Fuhrer pioneered a populist approach
narrative and his own image long before Dick Morris, James Carville or Karl Rove were born. Before 1939 he also had a strategist’s sense of which battles were worth fighting (getting rid of the troublesome Ernst Rohm in 1934, for example) and which — like that against the churches — should be delayed. He was helped by his very loud and flexible voice (pretty important in those early unamplified beer hall days), an actor’s capacity for playing the right role for the right people, and considerable charm.
However, it seems all the stuff about Hitler being mesmerising and about his hypnotic eyes that surfaced after the war is self-exculpatory guff from those wishing to explain their adherence to the author of World War II and the Holocaust. Hitler’s power lay in saying what people wanted to hear or allowing them to believe in fantasies that made them feel better.
The dictator, for example, did not create that mad Germanic anti-Semitism that took hold after World War I but was nevertheless very strong before it. In 1916, in response to nationalist demands, the German army high command carried out an entirely superfluous audit of what the Jews in its army were actually doing.
In fact Hitler’s own anti-Semitism, according to Ullrich, developed contrary to his own experience of Jews. But like thousands of other Germans, Hitler had welcomed the onset of the Great War, writing that “overcome by a tempestuous enthusiasm I sank to my knees and thanked heaven … that I was fortunate enough to live in these times”. Yet of the period four years later, after being told that Germany had surrendered, Hitler wrote: “In the nights that followed my hatred grew, my hatred for those responsible for this deed.”
He, of course, was himself responsible for the deed. He and the war enthusiasts of 1914. But rather than hate himself, he hated the Jews.
He soon voiced an expulsive fantasy — “Chuck the Jews out and then we can purify ourselves,” as he put it in a speech in 1920. The problem was race-mixing, just as the problem with modern art was “spattering”, just as the problem with the Austro-Hungarian Empire was its polyglot mixture, or with mature women and their complicated emotional demands. Hitler liked to keep things simple.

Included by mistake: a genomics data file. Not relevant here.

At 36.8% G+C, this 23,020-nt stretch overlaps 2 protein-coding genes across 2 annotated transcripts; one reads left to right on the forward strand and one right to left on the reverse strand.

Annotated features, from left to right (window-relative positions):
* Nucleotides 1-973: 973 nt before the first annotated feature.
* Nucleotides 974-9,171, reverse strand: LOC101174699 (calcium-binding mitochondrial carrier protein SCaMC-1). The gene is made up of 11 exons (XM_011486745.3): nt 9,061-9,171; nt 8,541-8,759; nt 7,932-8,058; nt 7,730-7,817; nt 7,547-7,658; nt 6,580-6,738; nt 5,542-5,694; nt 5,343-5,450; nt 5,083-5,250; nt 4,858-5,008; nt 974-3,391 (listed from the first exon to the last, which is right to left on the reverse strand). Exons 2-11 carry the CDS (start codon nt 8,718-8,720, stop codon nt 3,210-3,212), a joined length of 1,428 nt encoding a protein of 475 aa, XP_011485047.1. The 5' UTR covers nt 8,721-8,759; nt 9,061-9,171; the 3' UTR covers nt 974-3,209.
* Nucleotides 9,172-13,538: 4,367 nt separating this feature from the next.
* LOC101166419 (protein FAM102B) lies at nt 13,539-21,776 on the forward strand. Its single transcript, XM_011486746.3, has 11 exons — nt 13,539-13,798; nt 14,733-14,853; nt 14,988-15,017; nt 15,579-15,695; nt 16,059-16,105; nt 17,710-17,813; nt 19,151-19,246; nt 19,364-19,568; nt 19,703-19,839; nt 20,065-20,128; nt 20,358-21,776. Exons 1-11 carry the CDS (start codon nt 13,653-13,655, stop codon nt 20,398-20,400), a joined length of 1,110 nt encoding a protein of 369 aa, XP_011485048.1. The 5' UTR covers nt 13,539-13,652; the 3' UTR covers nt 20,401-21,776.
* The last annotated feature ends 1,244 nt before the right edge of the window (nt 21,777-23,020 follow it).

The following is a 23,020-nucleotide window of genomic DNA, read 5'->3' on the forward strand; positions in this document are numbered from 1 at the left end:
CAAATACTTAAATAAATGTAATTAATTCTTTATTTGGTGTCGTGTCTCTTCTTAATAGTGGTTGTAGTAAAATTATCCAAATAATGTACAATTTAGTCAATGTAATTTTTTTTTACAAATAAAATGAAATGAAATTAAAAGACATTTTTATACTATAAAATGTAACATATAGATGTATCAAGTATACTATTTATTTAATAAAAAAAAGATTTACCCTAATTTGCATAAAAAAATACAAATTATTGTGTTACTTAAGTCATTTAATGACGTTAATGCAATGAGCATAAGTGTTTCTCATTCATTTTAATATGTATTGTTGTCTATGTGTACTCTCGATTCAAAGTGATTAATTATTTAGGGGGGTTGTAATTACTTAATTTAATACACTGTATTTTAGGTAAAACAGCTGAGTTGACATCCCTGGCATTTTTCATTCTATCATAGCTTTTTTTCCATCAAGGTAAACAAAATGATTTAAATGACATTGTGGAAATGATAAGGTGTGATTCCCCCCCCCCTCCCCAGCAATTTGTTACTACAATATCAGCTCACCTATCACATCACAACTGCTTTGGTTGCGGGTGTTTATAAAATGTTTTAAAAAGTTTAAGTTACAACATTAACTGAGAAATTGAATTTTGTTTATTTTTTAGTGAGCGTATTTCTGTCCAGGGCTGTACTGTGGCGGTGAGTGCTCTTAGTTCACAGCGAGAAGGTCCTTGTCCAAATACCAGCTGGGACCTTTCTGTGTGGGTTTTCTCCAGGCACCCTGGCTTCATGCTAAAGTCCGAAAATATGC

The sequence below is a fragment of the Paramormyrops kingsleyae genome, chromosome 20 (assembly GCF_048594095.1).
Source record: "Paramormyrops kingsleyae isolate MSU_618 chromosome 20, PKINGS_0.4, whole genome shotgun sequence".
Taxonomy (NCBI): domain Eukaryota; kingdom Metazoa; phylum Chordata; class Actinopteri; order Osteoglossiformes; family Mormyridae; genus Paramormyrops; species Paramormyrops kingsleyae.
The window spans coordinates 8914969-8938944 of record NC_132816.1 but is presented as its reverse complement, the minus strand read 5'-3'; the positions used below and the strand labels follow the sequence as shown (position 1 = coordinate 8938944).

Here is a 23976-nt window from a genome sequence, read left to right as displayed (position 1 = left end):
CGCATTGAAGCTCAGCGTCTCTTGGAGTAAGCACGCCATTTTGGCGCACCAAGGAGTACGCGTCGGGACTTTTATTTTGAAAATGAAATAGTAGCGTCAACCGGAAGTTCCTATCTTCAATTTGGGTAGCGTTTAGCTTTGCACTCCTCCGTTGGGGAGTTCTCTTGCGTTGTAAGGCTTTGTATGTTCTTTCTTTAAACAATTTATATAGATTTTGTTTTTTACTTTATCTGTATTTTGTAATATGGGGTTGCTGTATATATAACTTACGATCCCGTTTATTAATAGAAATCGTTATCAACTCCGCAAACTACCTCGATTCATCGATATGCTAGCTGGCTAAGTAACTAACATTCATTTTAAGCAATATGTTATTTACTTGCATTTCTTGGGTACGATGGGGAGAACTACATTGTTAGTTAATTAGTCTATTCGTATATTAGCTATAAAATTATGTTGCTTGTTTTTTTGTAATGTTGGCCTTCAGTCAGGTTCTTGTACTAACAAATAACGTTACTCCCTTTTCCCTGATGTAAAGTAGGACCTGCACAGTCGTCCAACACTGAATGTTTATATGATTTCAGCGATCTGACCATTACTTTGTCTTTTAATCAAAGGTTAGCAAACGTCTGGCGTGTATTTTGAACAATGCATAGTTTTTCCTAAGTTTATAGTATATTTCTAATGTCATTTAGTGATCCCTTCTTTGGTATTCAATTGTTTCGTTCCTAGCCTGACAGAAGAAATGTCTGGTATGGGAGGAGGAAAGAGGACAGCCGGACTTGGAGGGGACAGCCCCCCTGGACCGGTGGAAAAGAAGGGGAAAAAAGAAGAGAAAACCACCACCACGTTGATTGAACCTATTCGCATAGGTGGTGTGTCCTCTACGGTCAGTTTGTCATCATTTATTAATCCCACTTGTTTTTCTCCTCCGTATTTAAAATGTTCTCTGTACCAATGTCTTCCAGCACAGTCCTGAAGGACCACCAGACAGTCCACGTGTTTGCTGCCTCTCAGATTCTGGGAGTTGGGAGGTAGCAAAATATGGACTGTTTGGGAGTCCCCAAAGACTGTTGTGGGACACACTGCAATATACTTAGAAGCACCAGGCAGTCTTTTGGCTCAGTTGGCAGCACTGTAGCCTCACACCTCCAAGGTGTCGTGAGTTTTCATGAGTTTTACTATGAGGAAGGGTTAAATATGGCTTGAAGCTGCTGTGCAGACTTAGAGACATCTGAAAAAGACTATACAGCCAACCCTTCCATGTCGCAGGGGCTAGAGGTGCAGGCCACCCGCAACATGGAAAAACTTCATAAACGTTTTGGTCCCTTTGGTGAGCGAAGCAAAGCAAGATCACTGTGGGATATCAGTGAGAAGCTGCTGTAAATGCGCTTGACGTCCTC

I am obliged to Ullrich for (despite his own reticence) leaving me convinced that when it came to amatory matters, Adolf was a chip off his old father’s goatish block, and much preferred having relationships with teenagers than with women his own age.
I don’t think there’s much doubt that the future chancellor slept with his 17-year-old niece, Geli Raubal, and that his manipulative jealousy was partly responsible for her suicide in their shared apartment in 1931. Pretty soon after Raubal’s death Hitler took up with the teenage Eva Braun and maintained her as his unmarried consort until their joint suicide in the bunker in 1945.
Though Ullrich repeats the point about this arrangement permitting Hitler to maintain the image of being married to Deutschland, he doesn’t mention that it also absolved the Fuhrer of any responsibility for bringing a complicating little Adolf or Adolfa into the world. That, for Hitler, would have been too much like hard work.
Adolf Hitler took up with Eva Braun, left, after the suicide of his niece, with whom it’s believed he had a relationship